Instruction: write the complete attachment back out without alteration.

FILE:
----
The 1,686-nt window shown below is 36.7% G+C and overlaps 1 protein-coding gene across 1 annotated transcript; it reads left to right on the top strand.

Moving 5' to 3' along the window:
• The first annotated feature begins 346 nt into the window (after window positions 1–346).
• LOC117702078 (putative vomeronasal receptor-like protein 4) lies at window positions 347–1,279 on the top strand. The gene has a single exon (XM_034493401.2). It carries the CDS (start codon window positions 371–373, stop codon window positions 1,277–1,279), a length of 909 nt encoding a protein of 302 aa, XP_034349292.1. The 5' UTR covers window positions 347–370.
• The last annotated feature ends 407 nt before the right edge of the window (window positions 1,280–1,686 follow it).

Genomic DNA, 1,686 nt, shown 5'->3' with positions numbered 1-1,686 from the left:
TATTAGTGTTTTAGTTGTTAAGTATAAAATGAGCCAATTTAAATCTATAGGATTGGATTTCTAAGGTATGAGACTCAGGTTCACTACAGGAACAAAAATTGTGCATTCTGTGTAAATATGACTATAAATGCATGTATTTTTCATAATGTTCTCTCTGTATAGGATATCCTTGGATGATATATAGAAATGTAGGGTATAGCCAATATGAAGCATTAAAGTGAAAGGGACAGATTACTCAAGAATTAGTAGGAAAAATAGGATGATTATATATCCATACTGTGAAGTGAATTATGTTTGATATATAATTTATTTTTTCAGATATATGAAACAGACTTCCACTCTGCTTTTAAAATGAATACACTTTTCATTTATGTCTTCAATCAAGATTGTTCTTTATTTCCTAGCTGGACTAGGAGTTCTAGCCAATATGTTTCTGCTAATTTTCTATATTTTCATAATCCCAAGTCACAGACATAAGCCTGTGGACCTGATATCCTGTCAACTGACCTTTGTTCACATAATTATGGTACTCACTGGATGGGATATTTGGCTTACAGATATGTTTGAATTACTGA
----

The 1,686-nt window shown below is 36.7% G+C and overlaps 1 protein-coding gene across 1 annotated transcript; it reads left to right on the top strand.

Moving 5' to 3' along the window:
• The first annotated feature begins 346 nt into the window (after window positions 1–346).
• LOC117702078 (putative vomeronasal receptor-like protein 4) lies at window positions 347–1,279 on the top strand. The gene has a single exon (XM_034493401.2). It carries the CDS (start codon window positions 371–373, stop codon window positions 1,277–1,279), a length of 909 nt encoding a protein of 302 aa, XP_034349292.1. The 5' UTR covers window positions 347–370.
• The last annotated feature ends 407 nt before the right edge of the window (window positions 1,280–1,686 follow it).

Genomic DNA, 1,686 nt, shown 5'->3' with positions numbered 1-1,686 from the left:
TATTAGTGTTTTAGTTGTTAAGTATAAAATGAGCCAATTTAAATCTATAGGATTGGATTTCTAAGGTATGAGACTCAGGTTCACTACAGGAACAAAAATTGTGCATTCTGTGTAAATATGACTATAAATGCATGTATTTTTCATAATGTTCTCTCTGTATAGGATATCCTTGGATGATATATAGAAATGTAGGGTATAGCCAATATGAAGCATTAAAGTGAAAGGGACAGATTACTCAAGAATTAGTAGGAAAAATAGGATGATTATATATCCATACTGTGAAGTGAATTATGTTTGATATATAATTTATTTTTTCAGATATATGAAACAGACTTCCACTCTGCTTTTAAAATGAATACACTTTTCATTTATGTCTTCAATCAAGATTGTTCTTTATTTCCTAGCTGGACTAGGAGTTCTAGCCAATATGTTTCTGCTAATTTTCTATATTTTCATAATCCCAAGTCACAGACATAAGCCTGTGGACCTGATATCCTGTCAACTGACCTTTGTTCACATAATTATGGTACTCACTGGATGGGATATTTGGCTTACAGATATGTTTGAATTACTGA